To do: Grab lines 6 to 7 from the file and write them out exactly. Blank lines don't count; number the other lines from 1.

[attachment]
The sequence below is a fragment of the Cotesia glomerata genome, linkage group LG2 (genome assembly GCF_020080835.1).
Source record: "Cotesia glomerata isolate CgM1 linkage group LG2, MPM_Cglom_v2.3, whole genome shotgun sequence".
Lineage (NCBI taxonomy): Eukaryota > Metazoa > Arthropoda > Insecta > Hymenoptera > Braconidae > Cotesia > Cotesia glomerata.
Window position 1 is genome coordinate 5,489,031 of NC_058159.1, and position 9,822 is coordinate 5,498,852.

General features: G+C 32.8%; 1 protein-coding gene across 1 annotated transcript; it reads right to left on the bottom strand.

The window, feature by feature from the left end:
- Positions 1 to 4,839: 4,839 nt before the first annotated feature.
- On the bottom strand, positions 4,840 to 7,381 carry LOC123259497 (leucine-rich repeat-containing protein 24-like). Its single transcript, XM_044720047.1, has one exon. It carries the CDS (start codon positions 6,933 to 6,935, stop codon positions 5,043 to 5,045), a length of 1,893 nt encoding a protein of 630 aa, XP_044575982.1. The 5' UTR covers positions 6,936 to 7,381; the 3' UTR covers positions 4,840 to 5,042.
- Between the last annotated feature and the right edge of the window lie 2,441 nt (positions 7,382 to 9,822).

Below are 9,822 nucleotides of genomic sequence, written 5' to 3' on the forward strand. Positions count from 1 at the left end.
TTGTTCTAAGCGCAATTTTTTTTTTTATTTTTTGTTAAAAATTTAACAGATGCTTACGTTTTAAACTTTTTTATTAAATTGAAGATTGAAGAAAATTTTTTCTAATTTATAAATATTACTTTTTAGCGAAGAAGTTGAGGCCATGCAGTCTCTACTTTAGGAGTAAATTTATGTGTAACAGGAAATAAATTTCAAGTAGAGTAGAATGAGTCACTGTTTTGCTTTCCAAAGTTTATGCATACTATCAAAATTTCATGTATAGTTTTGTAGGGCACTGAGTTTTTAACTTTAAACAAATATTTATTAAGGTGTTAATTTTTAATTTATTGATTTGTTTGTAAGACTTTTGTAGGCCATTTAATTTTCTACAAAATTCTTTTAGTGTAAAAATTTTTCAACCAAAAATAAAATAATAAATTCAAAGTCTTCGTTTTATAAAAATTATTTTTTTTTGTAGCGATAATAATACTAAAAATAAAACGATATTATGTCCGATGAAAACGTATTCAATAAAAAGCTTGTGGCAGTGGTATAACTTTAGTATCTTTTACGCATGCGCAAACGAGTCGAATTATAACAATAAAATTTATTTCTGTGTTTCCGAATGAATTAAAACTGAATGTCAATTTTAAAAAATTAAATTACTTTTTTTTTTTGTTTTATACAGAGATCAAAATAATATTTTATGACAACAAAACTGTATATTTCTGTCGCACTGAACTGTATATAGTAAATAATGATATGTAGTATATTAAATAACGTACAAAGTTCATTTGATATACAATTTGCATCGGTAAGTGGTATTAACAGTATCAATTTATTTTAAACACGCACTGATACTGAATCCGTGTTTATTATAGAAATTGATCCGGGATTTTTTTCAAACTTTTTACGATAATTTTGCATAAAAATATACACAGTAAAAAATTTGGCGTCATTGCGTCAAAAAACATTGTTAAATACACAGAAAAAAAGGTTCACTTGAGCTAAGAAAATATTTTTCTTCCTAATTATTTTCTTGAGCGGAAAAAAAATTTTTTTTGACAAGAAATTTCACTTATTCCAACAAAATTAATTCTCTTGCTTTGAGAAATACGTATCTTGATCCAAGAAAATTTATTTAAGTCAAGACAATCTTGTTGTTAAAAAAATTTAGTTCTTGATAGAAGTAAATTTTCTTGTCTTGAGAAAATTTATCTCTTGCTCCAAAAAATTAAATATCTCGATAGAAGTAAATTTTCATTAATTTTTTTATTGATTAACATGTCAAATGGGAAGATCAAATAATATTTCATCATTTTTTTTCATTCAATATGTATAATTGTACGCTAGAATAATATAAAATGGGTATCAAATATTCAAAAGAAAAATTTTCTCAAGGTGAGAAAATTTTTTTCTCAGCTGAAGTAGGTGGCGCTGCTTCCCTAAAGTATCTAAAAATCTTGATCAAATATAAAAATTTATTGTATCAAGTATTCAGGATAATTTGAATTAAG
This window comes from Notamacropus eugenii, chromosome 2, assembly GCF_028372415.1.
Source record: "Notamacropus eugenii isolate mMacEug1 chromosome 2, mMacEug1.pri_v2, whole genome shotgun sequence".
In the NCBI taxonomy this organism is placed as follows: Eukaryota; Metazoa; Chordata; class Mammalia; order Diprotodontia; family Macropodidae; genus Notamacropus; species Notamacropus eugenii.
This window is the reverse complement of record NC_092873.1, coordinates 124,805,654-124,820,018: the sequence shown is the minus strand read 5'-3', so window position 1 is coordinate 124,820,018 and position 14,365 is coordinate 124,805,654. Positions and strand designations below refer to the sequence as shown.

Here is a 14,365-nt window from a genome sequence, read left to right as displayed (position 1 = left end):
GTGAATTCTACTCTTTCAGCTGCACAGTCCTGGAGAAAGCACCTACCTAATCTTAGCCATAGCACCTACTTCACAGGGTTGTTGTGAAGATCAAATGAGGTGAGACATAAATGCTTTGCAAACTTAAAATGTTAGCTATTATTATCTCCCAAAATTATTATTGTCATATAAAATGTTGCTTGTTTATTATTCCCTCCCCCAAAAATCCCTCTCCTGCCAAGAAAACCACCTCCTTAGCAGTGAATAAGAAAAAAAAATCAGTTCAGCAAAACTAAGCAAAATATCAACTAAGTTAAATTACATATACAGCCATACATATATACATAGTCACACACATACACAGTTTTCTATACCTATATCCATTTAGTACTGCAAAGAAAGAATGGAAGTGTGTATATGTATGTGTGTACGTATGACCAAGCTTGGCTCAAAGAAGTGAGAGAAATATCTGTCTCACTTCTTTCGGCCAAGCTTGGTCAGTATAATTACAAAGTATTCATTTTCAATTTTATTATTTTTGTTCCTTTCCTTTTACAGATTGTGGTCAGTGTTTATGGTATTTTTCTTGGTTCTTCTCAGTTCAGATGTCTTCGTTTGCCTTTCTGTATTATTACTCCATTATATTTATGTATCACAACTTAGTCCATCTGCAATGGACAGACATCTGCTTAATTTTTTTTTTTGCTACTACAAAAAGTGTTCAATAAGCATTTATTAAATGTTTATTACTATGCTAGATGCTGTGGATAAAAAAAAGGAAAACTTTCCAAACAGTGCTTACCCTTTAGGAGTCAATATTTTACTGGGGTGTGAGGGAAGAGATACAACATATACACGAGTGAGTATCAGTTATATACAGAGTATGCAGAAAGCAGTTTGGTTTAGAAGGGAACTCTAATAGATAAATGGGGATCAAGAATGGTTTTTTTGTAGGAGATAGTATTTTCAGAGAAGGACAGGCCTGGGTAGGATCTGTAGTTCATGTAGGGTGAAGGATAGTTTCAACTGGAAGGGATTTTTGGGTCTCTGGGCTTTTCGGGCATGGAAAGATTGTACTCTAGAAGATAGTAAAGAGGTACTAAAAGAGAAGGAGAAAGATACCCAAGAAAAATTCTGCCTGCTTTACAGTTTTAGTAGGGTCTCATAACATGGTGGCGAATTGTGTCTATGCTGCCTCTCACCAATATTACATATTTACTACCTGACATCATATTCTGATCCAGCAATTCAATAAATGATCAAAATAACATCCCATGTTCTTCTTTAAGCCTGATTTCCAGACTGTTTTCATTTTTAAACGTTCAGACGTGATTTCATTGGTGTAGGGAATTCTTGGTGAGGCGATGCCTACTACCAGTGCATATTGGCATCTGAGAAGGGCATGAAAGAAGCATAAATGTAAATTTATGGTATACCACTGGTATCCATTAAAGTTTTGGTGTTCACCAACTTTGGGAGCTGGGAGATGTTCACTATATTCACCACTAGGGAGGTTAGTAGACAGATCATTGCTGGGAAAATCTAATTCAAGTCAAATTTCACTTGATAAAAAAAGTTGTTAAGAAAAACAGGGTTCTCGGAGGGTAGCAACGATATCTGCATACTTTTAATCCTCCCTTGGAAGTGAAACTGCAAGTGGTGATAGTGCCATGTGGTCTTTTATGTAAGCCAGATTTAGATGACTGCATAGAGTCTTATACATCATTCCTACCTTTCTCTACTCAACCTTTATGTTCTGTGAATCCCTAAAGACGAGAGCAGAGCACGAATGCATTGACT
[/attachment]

The window, feature by feature from the left end:
- Positions 1 to 4,839: 4,839 nt before the first annotated feature.